Janet and I discussed the highlights of the Alzheimer’s Show
Janet had taken the virtual dementia tour and found it well planned, interesting and prompted many insights into the way some people with dementia may perceive the world. We would recommend you take a tour, even if it is only a condensed version, as at this show. You can see a You Tube video about a tour here (video by Leeza’s Gibbons from the USA).
We discussed the Playlist for Life the Call to Mind game I mentioned in my show blog here. The group was interested in the idea of an individualised musical playlist based on tunes that prompt positive memories. Each member had examples of how the person they cared for had enjoyed music and how it often led to conversations about their past. We plan to use the Call to Mind game at our Friendship Group.
We talked about the difficulties of working with some care home staff who don’t always see those-in-care’s well-being as their priority. An example was where a group member’s mum was left in bed even though she could walk with help. The staff member said the care plan indicated she should be kept in bed – this plan was from a previous home, which had not been updated in the light of her physiotherapist’s view that she could and should walk. The member of staff also said the carer’s mum could be violent and needed more medication – the daughter knew that her mother needed to be encouraged and persuaded to do things – a skilled carer could cope and, after all, the home was being paid to deliver care for her mum. Being confined to bed results in wasted leg muscles, difficulties in balance, and frustration leading to aggression – not in anyone’s interest.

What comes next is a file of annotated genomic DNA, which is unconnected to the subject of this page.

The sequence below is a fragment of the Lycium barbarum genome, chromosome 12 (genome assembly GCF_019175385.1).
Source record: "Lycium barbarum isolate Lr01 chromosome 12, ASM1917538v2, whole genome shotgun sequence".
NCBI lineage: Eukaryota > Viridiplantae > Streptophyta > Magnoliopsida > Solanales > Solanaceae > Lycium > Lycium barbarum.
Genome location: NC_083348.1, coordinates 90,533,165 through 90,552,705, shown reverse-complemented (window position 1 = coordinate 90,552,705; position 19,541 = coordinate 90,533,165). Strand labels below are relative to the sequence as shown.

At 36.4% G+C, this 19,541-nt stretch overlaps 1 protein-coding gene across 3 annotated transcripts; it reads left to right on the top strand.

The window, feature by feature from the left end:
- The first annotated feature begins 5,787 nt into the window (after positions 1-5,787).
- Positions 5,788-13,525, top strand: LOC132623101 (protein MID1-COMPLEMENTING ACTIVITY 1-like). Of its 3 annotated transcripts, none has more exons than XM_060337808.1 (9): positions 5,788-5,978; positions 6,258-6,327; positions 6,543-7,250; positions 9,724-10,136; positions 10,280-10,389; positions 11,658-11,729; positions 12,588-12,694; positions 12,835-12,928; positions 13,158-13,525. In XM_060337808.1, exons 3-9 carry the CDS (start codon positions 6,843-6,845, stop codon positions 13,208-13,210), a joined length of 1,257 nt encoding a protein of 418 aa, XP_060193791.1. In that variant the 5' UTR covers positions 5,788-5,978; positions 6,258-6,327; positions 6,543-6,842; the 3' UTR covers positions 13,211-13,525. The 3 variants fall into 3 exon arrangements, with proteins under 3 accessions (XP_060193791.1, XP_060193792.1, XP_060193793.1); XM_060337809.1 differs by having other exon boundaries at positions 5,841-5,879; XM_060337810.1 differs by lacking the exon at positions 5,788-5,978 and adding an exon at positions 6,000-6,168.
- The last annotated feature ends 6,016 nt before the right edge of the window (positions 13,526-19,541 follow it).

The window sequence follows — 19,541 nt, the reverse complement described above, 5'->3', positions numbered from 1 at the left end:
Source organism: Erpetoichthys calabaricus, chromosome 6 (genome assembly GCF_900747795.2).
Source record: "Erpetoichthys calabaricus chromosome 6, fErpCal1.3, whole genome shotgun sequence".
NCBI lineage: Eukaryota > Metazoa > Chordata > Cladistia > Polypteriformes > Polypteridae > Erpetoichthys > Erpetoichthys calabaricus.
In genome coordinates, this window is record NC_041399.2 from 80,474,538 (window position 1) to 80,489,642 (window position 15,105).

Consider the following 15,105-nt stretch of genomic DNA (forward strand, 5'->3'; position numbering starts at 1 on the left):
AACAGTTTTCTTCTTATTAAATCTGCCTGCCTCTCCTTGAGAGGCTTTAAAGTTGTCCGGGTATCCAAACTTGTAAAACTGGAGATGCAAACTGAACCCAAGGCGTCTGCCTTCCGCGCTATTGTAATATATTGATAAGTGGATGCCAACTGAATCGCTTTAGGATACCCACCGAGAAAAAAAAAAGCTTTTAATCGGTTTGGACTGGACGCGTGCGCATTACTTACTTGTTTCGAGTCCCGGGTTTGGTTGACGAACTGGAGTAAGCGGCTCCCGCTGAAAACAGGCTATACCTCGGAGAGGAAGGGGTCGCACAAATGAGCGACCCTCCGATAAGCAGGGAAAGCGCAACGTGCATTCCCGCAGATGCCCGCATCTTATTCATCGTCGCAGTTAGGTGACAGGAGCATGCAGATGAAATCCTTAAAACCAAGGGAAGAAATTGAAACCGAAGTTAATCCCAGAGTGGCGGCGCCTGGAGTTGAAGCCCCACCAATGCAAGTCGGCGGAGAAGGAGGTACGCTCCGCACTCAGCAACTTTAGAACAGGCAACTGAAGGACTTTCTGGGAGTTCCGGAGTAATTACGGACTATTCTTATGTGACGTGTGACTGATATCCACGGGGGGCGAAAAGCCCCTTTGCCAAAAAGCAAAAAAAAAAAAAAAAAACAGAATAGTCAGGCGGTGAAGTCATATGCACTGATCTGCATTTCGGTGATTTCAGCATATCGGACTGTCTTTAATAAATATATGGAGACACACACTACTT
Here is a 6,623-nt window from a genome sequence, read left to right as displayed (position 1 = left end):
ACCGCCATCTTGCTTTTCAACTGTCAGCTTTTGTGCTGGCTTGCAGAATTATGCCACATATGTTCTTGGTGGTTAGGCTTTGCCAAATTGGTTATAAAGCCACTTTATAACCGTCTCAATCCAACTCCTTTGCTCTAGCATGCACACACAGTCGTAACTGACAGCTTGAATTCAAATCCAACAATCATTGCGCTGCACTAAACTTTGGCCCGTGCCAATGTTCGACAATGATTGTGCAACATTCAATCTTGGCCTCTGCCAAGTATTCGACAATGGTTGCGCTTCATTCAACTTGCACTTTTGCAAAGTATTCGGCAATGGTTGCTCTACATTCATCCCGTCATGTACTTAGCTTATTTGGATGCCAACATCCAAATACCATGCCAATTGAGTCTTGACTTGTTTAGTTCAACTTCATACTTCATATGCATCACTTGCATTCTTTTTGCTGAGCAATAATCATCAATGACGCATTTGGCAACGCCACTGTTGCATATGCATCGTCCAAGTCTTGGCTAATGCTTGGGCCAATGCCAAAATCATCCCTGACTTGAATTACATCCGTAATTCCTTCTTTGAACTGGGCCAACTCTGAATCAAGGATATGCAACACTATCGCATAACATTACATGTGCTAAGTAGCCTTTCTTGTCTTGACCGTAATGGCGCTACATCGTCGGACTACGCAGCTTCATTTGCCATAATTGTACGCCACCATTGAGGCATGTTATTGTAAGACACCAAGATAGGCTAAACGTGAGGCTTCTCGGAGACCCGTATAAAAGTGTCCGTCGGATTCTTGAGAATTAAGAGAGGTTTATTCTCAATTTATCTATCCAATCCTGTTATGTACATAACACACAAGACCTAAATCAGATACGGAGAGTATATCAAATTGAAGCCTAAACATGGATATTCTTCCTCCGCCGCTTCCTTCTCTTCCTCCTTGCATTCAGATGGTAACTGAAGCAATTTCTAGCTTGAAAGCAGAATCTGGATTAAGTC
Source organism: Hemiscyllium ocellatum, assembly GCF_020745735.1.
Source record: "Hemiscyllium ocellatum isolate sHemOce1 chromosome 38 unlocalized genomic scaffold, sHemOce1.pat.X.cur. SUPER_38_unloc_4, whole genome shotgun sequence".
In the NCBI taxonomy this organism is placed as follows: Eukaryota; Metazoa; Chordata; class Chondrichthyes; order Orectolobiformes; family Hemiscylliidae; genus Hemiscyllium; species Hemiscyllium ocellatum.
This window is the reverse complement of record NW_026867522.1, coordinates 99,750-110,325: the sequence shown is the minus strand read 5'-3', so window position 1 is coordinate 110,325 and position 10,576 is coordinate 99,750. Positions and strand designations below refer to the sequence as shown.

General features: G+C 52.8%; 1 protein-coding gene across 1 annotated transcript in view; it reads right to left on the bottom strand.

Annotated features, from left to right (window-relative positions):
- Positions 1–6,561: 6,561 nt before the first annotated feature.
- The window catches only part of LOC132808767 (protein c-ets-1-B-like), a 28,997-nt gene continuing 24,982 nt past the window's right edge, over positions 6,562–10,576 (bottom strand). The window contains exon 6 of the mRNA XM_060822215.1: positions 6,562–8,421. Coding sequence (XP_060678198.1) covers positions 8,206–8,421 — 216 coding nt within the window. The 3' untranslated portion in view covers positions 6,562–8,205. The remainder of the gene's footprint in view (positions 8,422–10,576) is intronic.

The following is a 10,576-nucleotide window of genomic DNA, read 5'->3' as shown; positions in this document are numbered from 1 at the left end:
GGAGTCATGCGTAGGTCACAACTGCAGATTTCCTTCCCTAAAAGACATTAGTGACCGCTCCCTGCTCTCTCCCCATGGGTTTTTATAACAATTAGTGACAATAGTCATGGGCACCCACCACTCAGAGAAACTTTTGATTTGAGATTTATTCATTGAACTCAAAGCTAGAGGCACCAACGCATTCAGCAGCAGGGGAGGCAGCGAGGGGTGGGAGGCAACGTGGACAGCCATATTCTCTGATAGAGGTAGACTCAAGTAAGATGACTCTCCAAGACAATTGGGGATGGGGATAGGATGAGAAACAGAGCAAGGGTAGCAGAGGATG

We also noted the need to always keep your own notes when dealing with just about everyone. Doctors, hospitals and care homes rarely keep their notes as well as they should (and sometimes lose them). Keeping note puts you in a stronger position and helps avoid mistakes.
A group member’s wife was about to have a respite break for the first time. The member had done his research and was hopeful the break would do them both good. Sadly, because the wife cannot travel long distances, she will miss her daughter’s wedding. His only reservation was that the home required her to have a two-week respite break and would not offer anything shorter.
Another carer’s dad has been in what he feels is a good nursing home, with no turn-over of staff in the nine months he has been there. As a result, they are both calmer and able to enjoy positive time together.